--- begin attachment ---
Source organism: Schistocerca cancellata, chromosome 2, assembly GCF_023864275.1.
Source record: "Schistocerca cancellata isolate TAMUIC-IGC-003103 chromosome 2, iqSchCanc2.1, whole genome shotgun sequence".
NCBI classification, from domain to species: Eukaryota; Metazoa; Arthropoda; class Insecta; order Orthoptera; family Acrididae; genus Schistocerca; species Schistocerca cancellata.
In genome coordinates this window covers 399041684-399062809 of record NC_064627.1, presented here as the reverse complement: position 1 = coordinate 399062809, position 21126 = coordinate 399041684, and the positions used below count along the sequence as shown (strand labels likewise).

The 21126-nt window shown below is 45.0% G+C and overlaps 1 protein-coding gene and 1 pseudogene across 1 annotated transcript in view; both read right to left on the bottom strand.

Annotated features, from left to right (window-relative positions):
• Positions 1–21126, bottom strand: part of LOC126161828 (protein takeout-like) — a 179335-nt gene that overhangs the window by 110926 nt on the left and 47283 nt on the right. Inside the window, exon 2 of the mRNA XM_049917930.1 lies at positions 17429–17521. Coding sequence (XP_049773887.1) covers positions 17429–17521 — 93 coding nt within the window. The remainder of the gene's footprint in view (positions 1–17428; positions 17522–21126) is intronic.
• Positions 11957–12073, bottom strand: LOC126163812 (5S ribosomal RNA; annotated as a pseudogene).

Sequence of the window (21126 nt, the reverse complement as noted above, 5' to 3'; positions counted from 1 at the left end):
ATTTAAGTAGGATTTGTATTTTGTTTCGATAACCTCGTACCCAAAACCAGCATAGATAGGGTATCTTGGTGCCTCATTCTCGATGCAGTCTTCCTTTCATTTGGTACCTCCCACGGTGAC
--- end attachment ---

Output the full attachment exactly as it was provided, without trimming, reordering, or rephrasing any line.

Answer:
Source organism: Schistocerca cancellata, chromosome 2, assembly GCF_023864275.1.
Source record: "Schistocerca cancellata isolate TAMUIC-IGC-003103 chromosome 2, iqSchCanc2.1, whole genome shotgun sequence".
NCBI classification, from domain to species: Eukaryota; Metazoa; Arthropoda; class Insecta; order Orthoptera; family Acrididae; genus Schistocerca; species Schistocerca cancellata.
In genome coordinates this window covers 399041684-399062809 of record NC_064627.1, presented here as the reverse complement: position 1 = coordinate 399062809, position 21126 = coordinate 399041684, and the positions used below count along the sequence as shown (strand labels likewise).

The 21126-nt window shown below is 45.0% G+C and overlaps 1 protein-coding gene and 1 pseudogene across 1 annotated transcript in view; both read right to left on the bottom strand.

Annotated features, from left to right (window-relative positions):
• Positions 1–21126, bottom strand: part of LOC126161828 (protein takeout-like) — a 179335-nt gene that overhangs the window by 110926 nt on the left and 47283 nt on the right. Inside the window, exon 2 of the mRNA XM_049917930.1 lies at positions 17429–17521. Coding sequence (XP_049773887.1) covers positions 17429–17521 — 93 coding nt within the window. The remainder of the gene's footprint in view (positions 1–17428; positions 17522–21126) is intronic.
• Positions 11957–12073, bottom strand: LOC126163812 (5S ribosomal RNA; annotated as a pseudogene).

Sequence of the window (21126 nt, the reverse complement as noted above, 5' to 3'; positions counted from 1 at the left end):
ATTTAAGTAGGATTTGTATTTTGTTTCGATAACCTCGTACCCAAAACCAGCATAGATAGGGTATCTTGGTGCCTCATTCTCGATGCAGTCTTCCTTTCATTTGGTACCTCCCACGGTGAC